A Life by Ear: Jazz Guitarist and Composer Dr. Stefan Hall

A-Musical-Live-by-Ear-Jazz-Guitarist-and-Composer-Dr.-Stefan-Hall-800
Dr. Stefan Hall teaches Medieval Studies at the University of Wisconsin-Green Bay, yet since childhood he has performed, composed both jazz and classical music, and taught jazz guitar. Today he performs with numerous jazz ensembles. Our team member Marisa Balistreri talked to him about his life in music.

Q: Did you grow up in a musical home?

Yes. My dad listened to music nonstop. He liked Simon & Garfunkel. Then he thought that he needed to be “cultured” and turned to Brahms and Beethoven. My mum listened to the Eagles, the Rolling Stones, and Willie Nelson. So I got to hear all kinds of stuff.

My mum played piano. I guess growing up in the 50s and 60s, it was one of the things that young ladies needed to do. She couldn’t play a note by ear. She had piles of lessons and doesn’t remember any of it because she didn’t do any of it by ear. It was all sitting there playing the little black dots on the page.

Q: Did you play any instruments?

dulcimerDad rented me a saxophone, but that was a disaster. But there was still the piano in the house. I didn’t learn like my mum: I improvised. To this day I can sit down at the piano and play something interesting.

My mum also had a couple of mountain dulcimers. I played around with one of those and it was really easy. The major scale is just marked out for you, you can’t mess it up. I essentially learned how to fret and to string on that thing.

Q: How did you start on guitar?

My birthday came up. I’d saved some money and I went down and bought a guitar for like thirty something bucks. It was a nylon string folk-type of guitar and I thought it needed a whammy bar! I used to destroy instruments trying to modify them.

Q: How did you learn guitar?

I listened to Led Zeppelin and played along with the recordings—not note for note, but I would find notes that fit with what they were playing. Playing along with recordings is still my go-to method in my learning and my teaching.

Q: Did you have any sort of formal music training at this point, like music theory?

No. This was entirely by ear. After about a year or two of this, my dad could see that the guitar wasn’t going away. Four lessons and that was it. I didn’t like the teacher.

Q: You’re learning to play guitar by ear and at this point do you know how to read music at all?

Stefan HallNo. I’ll tell you how I learned to read. I’d seen one of the high school jazz bands come along and they had this incredible guitar player. I wanted to be that guy; I wanted to be the star of the show.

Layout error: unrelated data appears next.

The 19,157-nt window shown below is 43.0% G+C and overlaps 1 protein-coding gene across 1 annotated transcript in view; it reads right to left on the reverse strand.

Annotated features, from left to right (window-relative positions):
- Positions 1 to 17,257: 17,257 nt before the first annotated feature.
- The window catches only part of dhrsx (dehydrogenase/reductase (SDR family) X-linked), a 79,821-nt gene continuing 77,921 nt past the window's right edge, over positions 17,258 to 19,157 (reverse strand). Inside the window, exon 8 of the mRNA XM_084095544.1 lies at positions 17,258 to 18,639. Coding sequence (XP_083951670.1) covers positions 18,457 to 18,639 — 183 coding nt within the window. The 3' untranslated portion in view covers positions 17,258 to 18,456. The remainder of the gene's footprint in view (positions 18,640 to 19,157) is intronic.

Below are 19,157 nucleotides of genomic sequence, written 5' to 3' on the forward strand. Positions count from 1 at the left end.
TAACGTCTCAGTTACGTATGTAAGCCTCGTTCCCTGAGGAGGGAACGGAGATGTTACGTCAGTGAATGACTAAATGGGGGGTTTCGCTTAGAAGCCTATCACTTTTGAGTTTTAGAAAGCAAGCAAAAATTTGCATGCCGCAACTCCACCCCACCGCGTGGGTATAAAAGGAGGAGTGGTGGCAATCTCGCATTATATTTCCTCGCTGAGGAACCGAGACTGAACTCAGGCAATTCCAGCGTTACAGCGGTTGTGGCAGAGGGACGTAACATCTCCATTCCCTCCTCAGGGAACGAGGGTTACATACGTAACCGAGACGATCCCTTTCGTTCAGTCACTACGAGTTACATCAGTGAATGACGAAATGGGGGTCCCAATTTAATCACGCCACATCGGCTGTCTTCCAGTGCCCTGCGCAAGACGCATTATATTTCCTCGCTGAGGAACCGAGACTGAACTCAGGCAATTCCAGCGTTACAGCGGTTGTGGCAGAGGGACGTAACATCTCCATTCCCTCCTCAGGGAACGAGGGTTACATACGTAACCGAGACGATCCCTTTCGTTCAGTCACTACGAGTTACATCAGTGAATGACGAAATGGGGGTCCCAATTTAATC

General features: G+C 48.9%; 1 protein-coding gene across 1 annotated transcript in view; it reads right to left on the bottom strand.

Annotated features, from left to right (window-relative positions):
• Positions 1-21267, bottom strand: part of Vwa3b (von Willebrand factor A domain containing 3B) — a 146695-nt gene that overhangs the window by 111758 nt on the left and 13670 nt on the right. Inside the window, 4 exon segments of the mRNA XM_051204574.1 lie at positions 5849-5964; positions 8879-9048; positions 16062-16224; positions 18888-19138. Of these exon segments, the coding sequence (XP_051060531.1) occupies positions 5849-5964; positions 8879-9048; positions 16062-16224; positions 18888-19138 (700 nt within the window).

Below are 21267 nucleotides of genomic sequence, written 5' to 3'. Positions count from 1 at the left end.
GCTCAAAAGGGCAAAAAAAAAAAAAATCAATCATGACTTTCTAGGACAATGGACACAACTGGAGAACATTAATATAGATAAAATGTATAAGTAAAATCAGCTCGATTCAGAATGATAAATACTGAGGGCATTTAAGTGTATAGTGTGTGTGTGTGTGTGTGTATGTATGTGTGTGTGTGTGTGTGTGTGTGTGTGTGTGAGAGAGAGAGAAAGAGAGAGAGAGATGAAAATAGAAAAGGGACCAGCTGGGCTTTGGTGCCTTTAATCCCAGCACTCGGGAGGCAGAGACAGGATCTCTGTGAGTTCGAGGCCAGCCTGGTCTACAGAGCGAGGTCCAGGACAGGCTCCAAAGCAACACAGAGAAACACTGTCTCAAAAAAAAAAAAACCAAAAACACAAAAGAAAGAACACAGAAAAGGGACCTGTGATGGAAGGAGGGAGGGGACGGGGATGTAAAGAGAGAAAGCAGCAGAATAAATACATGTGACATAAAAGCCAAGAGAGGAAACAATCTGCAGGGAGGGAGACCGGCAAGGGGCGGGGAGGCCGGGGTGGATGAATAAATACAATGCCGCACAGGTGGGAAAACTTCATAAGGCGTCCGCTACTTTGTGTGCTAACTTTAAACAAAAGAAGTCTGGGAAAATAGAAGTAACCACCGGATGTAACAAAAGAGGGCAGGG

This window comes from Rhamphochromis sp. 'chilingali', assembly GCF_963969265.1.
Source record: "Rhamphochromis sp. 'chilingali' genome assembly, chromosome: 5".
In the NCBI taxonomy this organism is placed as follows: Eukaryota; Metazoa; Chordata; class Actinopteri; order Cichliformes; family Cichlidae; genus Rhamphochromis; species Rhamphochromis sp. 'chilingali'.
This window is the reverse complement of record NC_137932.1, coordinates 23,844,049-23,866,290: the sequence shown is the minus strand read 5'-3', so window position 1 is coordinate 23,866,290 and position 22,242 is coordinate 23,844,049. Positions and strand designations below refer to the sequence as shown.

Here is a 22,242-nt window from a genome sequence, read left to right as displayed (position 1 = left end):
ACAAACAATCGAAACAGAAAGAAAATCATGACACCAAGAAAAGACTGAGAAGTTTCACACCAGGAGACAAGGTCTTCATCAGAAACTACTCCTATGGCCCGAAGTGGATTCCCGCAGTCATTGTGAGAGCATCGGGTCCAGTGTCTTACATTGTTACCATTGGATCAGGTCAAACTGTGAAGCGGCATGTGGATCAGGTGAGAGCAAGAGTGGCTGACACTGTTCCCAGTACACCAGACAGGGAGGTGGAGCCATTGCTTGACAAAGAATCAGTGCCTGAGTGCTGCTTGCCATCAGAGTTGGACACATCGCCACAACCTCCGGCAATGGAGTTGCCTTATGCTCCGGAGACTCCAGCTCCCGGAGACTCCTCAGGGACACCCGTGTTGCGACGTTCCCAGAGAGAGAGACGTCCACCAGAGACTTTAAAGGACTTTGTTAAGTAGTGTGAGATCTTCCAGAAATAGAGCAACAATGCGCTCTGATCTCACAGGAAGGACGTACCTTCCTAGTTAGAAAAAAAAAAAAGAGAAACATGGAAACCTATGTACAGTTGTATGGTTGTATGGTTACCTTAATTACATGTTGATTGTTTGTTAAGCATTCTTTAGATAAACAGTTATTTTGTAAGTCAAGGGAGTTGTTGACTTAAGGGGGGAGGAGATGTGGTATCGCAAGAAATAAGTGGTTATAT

All we had in junior high was a choir. I went to the choir director and just asked her, “Do you need a guitar player?”

She asked, “What can you do?”

I said, “I don’t know but give me some music, let me join in.”

She gave me two songs. I had no clue what was going on. I went home and I asked my mum, “Could you play these and tell me what the notes are?” She got me through the two songs and I was playing with the choir.

I knew I had to step up my game if I wanted to be in the jazz band in high school. I went to the library—I’m not making this up—and I checked a book called “How to Read Music.”

It was a struggle, I taught myself how to read and write music, then I played in the high school jazz band and that was fantastic.

Q: How did you learn jazz?

I played along with recordings, the Marian McPartland’s Piano Jazz radio show—even while watching Fred Astaire movies. There’s lots of jazz standards in them.

Q: Were you writing back then?

Yes. I was writing tunes and practicing them on the side with the jazz band bass player and the drummer.

One day the band director asked if the rhythm section wanted to play a feature at the next concert. I imagine he was thinking some pop tune. I said, “Well, I’ve written something and we’ve been rehearsing it.”

We played it for him and he put it on the program. That was my debut as a composer.

Q: You were so deep into music! Why did you choose a career teaching English as opposed to going into a career in music?

I didn’t want to be a music major in college because I didn’t want to be classically trained.

What’s more, I chose medieval studies—that’s even less lucrative than being a musician! It took a lot longer to get a degree. Let’s say I didn’t choose the path of least resistance.